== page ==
Every Friday night we smooth our way into the weekend with music, the universal language. These selections demonstrate that despite what is being passed off as art today, there is plenty of really good music available. Come along and enjoy.
Walt Disney’s magnificent experimental animated film “Fantasia” was released 80 years ago.
This 1940 film consists of animation set to eight musical pieces. On the American Film Institute’s listing of the top 100 films of all time Fantasia ranks #58.
From a NY Times review the day after the film’s world premiere at the Broadway Theatre in NY in November of 1940:
Let us agree, as did almost every one present on the occasion, that the sly and whimsical papa of Mickey Mouse, Snow White, Pinocchio and a host of other cartoon darlings has this time come forth with something which really dumps conventional formulas overboard and boldly reveals the scope of films for imaginative excursion.
Let us temperately admit that “Fantasia” is simply terrific—as terrific as anything that has ever happened on a screen. And then let’s get on from there. For the vital report this morning is that Mr. Disney and his troop of little men, together with Leopold Stokowski and the Philadelphia Orchestra and a corps of sound engineers, have fashioned with music and colors and animated figures on a screen a creation so thoroughly delightful and exciting in its novelty that one’s senses are captivated by it, one’s imagination is deliciously inspired.
They have taken eight symphonic numbers which are generally reserved for the concert halls, let Mr. Stokowski’s band record them on multiple sound tracks, and have then given them visual accompaniments of vast and spellbinding range. In brief, they have merged high-toned music with Disney’s fantastic imagery.
Fantasia” is enchanting entertainment. This is one time, we warrant, you won’t want to listen to music with your eyes shut.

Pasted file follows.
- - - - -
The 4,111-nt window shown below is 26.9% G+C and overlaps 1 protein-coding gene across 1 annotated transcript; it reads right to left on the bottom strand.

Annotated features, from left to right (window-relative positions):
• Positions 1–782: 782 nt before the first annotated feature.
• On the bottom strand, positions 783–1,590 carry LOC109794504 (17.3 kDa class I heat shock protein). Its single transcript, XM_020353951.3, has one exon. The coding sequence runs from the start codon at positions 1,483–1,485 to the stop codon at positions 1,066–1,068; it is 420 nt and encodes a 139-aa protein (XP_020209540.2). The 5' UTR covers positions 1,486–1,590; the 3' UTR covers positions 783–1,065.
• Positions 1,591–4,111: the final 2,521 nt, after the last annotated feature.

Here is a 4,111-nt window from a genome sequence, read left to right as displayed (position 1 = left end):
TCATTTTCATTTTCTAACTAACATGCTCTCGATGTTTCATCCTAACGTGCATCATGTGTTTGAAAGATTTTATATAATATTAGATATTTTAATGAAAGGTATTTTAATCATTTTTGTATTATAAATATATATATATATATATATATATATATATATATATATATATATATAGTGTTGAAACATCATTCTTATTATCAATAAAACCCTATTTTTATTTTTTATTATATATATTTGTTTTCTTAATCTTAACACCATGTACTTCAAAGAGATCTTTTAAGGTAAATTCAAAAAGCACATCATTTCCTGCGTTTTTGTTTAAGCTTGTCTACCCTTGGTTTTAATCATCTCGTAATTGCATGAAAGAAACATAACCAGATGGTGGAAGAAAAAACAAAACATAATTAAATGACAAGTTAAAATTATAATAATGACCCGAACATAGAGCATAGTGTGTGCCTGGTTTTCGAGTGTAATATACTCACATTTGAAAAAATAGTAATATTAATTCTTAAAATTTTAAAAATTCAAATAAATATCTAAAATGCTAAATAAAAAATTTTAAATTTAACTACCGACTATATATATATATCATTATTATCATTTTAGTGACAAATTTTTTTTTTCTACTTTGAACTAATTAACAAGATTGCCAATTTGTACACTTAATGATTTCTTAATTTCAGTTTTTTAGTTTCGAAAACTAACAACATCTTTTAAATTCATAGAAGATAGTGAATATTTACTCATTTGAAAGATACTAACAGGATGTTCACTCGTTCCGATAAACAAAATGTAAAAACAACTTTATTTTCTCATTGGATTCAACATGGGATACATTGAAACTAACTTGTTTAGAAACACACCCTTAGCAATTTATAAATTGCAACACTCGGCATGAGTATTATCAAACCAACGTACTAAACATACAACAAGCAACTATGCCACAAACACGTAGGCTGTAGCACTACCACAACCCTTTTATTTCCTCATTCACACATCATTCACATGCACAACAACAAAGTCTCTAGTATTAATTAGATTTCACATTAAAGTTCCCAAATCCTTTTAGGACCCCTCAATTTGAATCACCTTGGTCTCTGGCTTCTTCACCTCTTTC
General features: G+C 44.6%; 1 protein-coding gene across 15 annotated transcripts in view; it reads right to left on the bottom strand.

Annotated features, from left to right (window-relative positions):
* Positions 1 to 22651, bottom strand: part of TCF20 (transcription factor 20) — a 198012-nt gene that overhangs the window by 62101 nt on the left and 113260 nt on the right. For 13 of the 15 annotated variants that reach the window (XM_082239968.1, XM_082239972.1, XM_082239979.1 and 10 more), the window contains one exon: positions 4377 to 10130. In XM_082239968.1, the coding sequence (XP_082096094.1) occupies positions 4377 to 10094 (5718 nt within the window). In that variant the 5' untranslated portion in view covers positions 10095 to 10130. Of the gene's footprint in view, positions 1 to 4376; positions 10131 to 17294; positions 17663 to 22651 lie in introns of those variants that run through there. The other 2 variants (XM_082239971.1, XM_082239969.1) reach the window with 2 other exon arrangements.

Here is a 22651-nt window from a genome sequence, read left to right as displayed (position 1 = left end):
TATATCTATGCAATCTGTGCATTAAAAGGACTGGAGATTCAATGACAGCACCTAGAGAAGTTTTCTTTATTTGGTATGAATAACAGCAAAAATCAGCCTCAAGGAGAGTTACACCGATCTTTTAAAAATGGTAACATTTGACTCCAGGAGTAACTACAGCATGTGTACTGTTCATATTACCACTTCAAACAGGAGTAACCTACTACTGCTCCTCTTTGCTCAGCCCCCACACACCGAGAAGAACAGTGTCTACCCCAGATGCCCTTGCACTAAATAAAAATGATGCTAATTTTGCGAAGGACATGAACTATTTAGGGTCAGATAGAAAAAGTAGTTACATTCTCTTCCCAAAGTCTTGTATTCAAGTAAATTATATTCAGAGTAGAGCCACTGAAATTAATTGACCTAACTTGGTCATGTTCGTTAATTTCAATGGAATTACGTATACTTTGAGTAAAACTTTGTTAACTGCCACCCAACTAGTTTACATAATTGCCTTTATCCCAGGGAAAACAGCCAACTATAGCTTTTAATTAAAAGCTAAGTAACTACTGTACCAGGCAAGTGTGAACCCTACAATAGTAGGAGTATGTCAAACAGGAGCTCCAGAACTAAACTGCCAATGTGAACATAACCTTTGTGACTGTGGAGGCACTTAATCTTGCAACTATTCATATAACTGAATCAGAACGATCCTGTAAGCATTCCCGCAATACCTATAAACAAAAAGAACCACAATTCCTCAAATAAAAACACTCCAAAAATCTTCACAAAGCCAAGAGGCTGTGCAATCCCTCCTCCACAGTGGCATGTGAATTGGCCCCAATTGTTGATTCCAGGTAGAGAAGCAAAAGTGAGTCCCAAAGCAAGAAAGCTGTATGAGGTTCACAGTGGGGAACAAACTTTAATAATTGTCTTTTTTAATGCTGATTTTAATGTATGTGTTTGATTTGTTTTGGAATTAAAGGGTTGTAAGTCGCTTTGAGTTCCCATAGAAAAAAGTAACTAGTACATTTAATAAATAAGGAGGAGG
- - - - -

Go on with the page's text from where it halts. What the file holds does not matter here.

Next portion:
This week, the music of “Fantasia.” Let’s get started.
In 1937 Walt Disney began work on a Silly Symphony cartoon short of Paul Dukas’ “The Sorcerer’s Apprentice.” Disney happened to meet Leopold Stokowski who accepted the chance to conduct the score for the short.
Mickey’s looks changed. For the short he got pupils in his eyes (a first for him), a bit more bulk to his frame, and a greater dose of cuteness.
Production costs started to beef up, too. The project was beyond the normal price for a “cartoon” of just a few minutes in length. Not too worry. Disney improvised.
Instead of a short, Disney changed plans and decided to make a full-blown “concert feature.” It took Disney, Stokowski, music critic Deems Taylor and story directors Joe Grant and Dick Huemer three weeks to finally choose the musical selections for Fantasia.
We absolutely must begin with…
About “Sorcerer’s Apprentice,” Stokowski wrote a letter to Disney.
“What would you think of creating an entirely new personality for this film instead of Mickey? A personality that could represent you and me – in other words, someone that would represent in the mind and heart of everyone seeing the film their own personality, so that they would enter into all the drama and emotional changes of the film in a most intense matter.”
What did Stokowski mean? He meant not making Mickey the lead. Remember at that time, Mickey’s popularity was nowhere near what it is today. Disney said no. Another suggestion was to cast Dopey (one of the Seven Dwarfs) in Mickey’s role. Disney rejected that idea as well.
This next Fantasia selection is one of the most beautiful pieces ever written. Dating back to 1853, “Ave Maria” today is often played or sung at funerals, masses, and weddings.
Remember Deodato? The Brazilian pianist, composer, arranger, and record producer had that very popular instrumental of “Also Sprach Zarathustra” in the early 1970’s. Shortly thereafter came this Deodato recording.
“Fantasia” was the first film to utilize stereophonic sound, and that wasn’t easy. In order to show “Fantasia” in theaters the venues had to be upgraded. About a dozen or more sites hd to be adjusted and equipped to display the movie in “Fantasound.” That required the installation of more speakers around the theater as opposed to the small number normally positioned behind the screen in addition to new projectors and sound reproduction machines. Upgrades cost around $85,000 per theater. When adjusted for today’s inflation, that was close to $1.5 million.
The “Dance of the Hours” portion of Fantasia included the unlikely combination of zoo animals and ballet dancers. You’ll recognize the music performed by the California Philharmonic Youth Orchestra.
“Fantasia” grossed when adjusted for inflation more than $83 million at the box office. But the movie had a slow start except in places like NY and LA. then came WWII, ending Disney’s hopes of producing a sequel.
Disney animators originally made nine sequences for the film, including one set to Debussy’s “Clair de Lune” featuring birds flying across a moonlit sky over the Florida Everglades. The segment was cut for length, but was seen in Disney’s “Make Mine Music” in 1946.
That’s it for this week.
Have a great weekend.
For our closing number when it was played in theaters Disney wanted to spray perfume on the audience. But because of worries about the cost it never happened.
Not the way Disney would have done it, but very entertaining.